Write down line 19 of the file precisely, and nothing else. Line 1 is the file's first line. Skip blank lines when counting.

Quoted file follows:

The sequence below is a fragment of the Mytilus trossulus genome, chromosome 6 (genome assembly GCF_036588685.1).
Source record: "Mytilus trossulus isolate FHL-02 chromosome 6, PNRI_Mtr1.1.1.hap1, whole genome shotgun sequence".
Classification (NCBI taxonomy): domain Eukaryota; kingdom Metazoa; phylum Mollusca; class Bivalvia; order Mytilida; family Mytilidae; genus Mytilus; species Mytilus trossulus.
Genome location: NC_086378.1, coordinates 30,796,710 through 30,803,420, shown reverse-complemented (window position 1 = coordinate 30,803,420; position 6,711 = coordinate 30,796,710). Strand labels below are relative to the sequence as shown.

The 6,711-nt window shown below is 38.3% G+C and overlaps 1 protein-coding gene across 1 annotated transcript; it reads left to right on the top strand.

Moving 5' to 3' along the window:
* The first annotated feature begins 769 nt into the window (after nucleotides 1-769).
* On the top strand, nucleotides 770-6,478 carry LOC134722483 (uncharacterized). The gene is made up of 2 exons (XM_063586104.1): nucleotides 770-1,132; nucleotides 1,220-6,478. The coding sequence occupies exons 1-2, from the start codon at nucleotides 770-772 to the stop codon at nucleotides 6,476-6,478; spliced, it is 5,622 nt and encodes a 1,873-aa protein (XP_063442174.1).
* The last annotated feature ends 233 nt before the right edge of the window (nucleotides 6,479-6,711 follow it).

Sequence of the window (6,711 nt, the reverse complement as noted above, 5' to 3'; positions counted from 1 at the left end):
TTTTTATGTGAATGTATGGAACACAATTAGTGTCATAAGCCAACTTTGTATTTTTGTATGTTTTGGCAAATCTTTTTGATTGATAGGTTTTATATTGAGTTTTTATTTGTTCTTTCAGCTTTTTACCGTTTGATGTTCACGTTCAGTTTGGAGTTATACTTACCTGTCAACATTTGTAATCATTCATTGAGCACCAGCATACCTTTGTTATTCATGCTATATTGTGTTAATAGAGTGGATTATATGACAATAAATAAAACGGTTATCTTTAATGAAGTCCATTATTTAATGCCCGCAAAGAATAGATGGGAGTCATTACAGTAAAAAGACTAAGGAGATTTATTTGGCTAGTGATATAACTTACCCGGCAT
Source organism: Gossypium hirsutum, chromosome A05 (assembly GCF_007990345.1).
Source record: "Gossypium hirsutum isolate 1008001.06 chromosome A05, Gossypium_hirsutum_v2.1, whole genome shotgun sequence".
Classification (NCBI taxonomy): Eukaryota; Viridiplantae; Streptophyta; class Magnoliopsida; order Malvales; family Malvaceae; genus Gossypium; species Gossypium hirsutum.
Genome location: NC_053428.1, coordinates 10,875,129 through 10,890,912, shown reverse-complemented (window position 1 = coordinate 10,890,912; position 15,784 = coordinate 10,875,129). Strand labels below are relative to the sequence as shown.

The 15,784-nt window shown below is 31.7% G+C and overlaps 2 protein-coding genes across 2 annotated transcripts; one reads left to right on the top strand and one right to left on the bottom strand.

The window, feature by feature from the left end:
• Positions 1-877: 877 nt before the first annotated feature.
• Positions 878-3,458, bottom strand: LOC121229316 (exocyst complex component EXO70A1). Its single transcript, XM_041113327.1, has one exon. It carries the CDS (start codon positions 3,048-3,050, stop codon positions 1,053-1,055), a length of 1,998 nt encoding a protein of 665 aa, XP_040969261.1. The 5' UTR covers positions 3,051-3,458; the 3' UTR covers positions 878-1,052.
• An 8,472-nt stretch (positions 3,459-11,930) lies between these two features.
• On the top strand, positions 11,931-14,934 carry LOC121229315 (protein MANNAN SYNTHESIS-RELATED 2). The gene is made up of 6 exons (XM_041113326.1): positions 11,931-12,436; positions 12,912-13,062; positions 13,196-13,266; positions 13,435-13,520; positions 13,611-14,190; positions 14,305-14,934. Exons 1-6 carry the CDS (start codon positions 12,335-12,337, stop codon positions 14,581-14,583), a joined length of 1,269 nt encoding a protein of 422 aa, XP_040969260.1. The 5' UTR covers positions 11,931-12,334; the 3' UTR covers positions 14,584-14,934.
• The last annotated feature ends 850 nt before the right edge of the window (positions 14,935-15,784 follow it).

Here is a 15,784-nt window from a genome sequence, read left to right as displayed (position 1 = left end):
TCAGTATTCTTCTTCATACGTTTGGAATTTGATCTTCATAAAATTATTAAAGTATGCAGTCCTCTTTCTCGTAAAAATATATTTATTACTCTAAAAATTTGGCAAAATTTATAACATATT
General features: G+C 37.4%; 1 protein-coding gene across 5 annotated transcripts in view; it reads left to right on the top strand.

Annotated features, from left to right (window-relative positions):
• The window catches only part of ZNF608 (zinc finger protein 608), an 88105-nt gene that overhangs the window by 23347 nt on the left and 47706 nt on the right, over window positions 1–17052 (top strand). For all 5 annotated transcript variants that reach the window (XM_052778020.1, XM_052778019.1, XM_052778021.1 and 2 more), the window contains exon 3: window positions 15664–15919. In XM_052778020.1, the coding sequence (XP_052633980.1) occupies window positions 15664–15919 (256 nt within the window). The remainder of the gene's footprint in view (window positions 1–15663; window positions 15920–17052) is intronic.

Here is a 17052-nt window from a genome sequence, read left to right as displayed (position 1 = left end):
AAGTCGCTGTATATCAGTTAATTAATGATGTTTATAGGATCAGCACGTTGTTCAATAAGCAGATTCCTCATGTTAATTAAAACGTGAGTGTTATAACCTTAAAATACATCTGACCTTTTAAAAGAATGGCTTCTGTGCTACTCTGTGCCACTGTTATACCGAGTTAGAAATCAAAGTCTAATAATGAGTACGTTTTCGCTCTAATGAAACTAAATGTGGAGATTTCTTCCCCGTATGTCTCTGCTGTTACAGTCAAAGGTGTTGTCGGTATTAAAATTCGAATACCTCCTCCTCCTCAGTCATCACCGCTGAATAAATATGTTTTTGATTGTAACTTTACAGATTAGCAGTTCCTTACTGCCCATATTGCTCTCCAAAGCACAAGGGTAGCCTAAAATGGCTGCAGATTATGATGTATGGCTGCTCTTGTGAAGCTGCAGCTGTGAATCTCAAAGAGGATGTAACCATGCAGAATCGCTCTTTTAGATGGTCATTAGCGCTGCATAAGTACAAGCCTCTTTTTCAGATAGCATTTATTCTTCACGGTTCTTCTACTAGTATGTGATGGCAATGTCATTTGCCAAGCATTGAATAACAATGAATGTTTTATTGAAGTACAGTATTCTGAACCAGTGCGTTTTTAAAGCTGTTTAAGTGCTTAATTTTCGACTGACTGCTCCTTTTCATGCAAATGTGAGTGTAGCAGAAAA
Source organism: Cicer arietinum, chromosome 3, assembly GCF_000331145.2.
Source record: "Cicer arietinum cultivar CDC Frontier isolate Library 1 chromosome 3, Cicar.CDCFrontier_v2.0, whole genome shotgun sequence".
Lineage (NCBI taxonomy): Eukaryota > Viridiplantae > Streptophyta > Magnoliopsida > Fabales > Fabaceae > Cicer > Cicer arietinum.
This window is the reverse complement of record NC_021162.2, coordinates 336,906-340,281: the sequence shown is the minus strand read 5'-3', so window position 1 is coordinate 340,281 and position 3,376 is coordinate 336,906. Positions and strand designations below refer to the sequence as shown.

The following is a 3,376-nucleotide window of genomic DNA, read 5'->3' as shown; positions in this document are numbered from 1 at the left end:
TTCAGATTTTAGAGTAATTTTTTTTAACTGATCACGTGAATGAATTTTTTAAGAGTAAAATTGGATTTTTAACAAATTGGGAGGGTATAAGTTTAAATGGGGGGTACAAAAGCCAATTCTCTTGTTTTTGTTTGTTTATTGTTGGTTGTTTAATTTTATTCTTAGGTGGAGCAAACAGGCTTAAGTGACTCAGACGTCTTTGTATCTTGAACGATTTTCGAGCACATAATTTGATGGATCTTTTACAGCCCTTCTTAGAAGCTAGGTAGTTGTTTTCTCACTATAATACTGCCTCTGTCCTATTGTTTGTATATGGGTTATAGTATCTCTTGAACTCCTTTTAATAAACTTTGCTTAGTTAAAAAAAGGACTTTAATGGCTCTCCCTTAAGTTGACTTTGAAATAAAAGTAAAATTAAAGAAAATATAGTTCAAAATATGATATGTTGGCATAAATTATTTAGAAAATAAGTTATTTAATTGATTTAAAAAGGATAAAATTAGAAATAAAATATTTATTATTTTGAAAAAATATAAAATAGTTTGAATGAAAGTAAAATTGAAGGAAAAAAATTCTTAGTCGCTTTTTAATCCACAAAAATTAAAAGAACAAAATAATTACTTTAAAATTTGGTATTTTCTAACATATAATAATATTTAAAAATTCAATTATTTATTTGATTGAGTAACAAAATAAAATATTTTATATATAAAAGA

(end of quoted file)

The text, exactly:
• Positions 878-3,458, bottom strand: LOC121229316 (exocyst complex component EXO70A1). Its single transcript, XM_041113327.1, has one exon. It carries the CDS (start codon positions 3,048-3,050, stop codon positions 1,053-1,055), a length of 1,998 nt encoding a protein of 665 aa, XP_040969261.1. The 5' UTR covers positions 3,051-3,458; the 3' UTR covers positions 878-1,052.